Sheathing Or Sheeting. After the frame work of a building is erected and the openings made in the frame for windows and doors, the sheeting is to be placed. Sheeting is placed either horizontally across the studs or diagonally, sometimes both ways, depending upon the specifications of the architect. The diagonal is somewhat stronger but is more expensive. The horizontal is satisfactory upon ordinary frame dwellings, especially where the building is braced at the corners by studs cut in diagonally, or by sheeting placed diagonally at the corners as in Fig. 90. Such sheeting should be matched and well nailed with two 8d nails to each stud. Building paper should be placed upon the sheeting to further protect the interior from cold.

Roof sheeting for shingle roofs may best be of unmatched boards spaced about 2" apart. For slate, matched stock should be used and this covered with a tar or asphalt paper.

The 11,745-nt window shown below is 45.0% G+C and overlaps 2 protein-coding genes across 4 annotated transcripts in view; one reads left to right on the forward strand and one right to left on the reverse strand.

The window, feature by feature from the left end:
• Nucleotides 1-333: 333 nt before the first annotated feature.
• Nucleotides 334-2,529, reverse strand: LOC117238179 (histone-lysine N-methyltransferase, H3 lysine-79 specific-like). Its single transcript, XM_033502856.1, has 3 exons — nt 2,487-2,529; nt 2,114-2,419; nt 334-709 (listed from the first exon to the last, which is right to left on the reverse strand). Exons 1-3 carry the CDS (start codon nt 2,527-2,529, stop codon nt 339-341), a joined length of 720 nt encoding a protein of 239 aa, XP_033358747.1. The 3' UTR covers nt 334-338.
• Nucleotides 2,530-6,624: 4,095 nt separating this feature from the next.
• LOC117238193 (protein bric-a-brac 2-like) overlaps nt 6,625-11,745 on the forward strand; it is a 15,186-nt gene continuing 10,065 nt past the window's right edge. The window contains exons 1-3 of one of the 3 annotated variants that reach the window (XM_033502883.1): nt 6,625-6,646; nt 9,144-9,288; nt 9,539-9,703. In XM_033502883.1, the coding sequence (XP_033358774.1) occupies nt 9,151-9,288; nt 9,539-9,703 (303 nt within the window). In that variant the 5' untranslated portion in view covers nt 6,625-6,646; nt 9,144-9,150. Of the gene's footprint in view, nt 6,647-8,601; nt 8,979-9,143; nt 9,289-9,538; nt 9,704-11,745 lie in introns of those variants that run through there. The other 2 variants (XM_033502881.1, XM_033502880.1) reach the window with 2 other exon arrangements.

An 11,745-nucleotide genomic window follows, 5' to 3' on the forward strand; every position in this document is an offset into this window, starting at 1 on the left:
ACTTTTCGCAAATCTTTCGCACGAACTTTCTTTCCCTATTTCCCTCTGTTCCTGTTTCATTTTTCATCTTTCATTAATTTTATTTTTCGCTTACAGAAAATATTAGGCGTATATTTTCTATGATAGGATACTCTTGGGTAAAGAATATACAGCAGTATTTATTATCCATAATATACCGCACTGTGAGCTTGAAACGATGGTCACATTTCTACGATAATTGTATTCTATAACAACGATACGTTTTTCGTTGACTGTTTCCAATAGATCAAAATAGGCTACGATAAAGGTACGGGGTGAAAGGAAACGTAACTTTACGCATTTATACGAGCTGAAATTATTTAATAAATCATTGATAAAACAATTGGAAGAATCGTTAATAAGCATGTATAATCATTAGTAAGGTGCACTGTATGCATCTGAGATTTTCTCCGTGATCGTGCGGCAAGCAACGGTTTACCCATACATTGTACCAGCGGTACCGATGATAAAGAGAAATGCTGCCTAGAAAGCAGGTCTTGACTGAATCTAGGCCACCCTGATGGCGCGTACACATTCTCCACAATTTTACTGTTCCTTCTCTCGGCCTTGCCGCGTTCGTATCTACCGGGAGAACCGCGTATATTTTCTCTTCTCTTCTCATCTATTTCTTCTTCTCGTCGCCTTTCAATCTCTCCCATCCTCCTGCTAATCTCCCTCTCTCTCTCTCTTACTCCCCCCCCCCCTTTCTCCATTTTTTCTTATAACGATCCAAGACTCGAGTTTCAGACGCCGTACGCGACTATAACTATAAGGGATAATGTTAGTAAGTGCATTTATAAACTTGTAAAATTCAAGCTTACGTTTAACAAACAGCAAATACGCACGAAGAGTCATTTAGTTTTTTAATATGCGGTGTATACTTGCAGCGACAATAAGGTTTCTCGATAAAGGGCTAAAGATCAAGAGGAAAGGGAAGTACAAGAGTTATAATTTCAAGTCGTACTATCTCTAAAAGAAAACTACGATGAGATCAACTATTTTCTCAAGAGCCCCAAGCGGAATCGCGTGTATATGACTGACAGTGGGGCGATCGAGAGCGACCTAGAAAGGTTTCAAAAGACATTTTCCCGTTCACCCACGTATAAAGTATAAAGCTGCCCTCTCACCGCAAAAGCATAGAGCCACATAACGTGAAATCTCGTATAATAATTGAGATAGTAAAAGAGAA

In making the face cut on roof boards for hips or valleys the framing tool or the T-bevel may be made use of, being set to the complement of the angle used in making the side or cheek cut on jack rafters. The complement angle in this case equals 90° less the angle of the side cut of jack. Or, if the framing square is to be used, the same numbers used in making the side cut of the jack will be used in laying out the face cut of roof boards, with the scribing being done along the tongue instead of along the blade as in the case of the side cut.

Fig. 90. Sheathing

Fig. 90. Sheathing.

A second T-bevel may be set as in Fig. 91, the beam being placed across the edge of the jack and at right angles to it, with the blade adjusted to the cheek or sawed surface of the jack which is to fit against hip or valley rafter. A framing tool might be used.

Carpenters more frequently, however, get the angles for sawing roof boards by laying the board to be cut out over the hip or valley rafter, then sawing along the side the rafter as in Fig. 92. In warm climates, weather boarding is often applied directly to the studs, no sheeting being used; the frame being strongly braced at the corners.